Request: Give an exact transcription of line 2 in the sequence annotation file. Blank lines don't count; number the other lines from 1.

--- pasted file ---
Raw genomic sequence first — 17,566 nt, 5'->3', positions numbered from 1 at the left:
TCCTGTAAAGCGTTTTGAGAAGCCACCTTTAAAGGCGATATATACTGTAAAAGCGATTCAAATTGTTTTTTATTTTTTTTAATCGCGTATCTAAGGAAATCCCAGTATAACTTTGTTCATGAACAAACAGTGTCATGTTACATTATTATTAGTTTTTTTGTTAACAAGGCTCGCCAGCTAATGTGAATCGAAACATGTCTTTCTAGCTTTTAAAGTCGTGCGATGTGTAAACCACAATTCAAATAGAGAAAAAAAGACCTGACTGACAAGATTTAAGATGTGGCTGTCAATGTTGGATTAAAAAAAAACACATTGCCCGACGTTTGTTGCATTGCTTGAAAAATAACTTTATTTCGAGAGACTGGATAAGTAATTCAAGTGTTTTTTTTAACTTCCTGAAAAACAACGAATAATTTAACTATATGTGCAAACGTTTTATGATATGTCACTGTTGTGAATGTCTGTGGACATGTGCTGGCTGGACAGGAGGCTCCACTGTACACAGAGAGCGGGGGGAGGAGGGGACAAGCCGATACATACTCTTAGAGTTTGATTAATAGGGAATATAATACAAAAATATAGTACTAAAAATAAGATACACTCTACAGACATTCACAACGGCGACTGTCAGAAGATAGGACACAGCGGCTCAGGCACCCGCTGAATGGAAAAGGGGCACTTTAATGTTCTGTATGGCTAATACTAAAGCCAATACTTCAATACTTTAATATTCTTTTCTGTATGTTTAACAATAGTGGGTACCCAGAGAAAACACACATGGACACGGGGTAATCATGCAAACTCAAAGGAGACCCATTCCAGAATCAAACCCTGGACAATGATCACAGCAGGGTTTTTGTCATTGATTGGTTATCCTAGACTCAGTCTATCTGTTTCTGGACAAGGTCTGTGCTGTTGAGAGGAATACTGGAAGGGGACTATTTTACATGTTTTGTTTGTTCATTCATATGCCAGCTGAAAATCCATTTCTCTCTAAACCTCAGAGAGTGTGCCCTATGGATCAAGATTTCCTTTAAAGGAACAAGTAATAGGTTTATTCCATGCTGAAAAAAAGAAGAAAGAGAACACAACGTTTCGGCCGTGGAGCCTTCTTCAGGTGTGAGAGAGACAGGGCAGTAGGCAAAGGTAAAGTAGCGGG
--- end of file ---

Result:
TCCTGTAAAGCGTTTTGAGAAGCCACCTTTAAAGGCGATATATACTGTAAAAGCGATTCAAATTGTTTTTTATTTTTTTTAATCGCGTATCTAAGGAAATCCCAGTATAACTTTGTTCATGAACAAACAGTGTCATGTTACATTATTATTAGTTTTTTTGTTAACAAGGCTCGCCAGCTAATGTGAATCGAAACATGTCTTTCTAGCTTTTAAAGTCGTGCGATGTGTAAACCACAATTCAAATAGAGAAAAAAAGACCTGACTGACAAGATTTAAGATGTGGCTGTCAATGTTGGATTAAAAAAAAACACATTGCCCGACGTTTGTTGCATTGCTTGAAAAATAACTTTATTTCGAGAGACTGGATAAGTAATTCAAGTGTTTTTTTTAACTTCCTGAAAAACAACGAATAATTTAACTATATGTGCAAACGTTTTATGATATGTCACTGTTGTGAATGTCTGTGGACATGTGCTGGCTGGACAGGAGGCTCCACTGTACACAGAGAGCGGGGGGAGGAGGGGACAAGCCGATACATACTCTTAGAGTTTGATTAATAGGGAATATAATACAAAAATATAGTACTAAAAATAAGATACACTCTACAGACATTCACAACGGCGACTGTCAGAAGATAGGACACAGCGGCTCAGGCACCCGCTGAATGGAAAAGGGGCACTTTAATGTTCTGTATGGCTAATACTAAAGCCAATACTTCAATACTTTAATATTCTTTTCTGTATGTTTAACAATAGTGGGTACCCAGAGAAAACACACATGGACACGGGGTAATCATGCAAACTCAAAGGAGACCCATTCCAGAATCAAACCCTGGACAATGATCACAGCAGGGTTTTTGTCATTGATTGGTTATCCTAGACTCAGTCTATCTGTTTCTGGACAAGGTCTGTGCTGTTGAGAGGAATACTGGAAGGGGACTATTTTACATGTTTTGTTTGTTCATTCATATGCCAGCTGAAAATCCATTTCTCTCTAAACCTCAGAGAGTGTGCCCTATGGATCAAGATTTCCTTTAAAGGAACAAGTAATAGGTTTATTCCATGCTGAAAAAAAGAAGAAAGAGAACACAACGTTTCGGCCGTGGAGCCTTCTTCAGGTGTGAGAGAGACAGGGCAGTAGGCAAAGGTAAAGTAGCGGG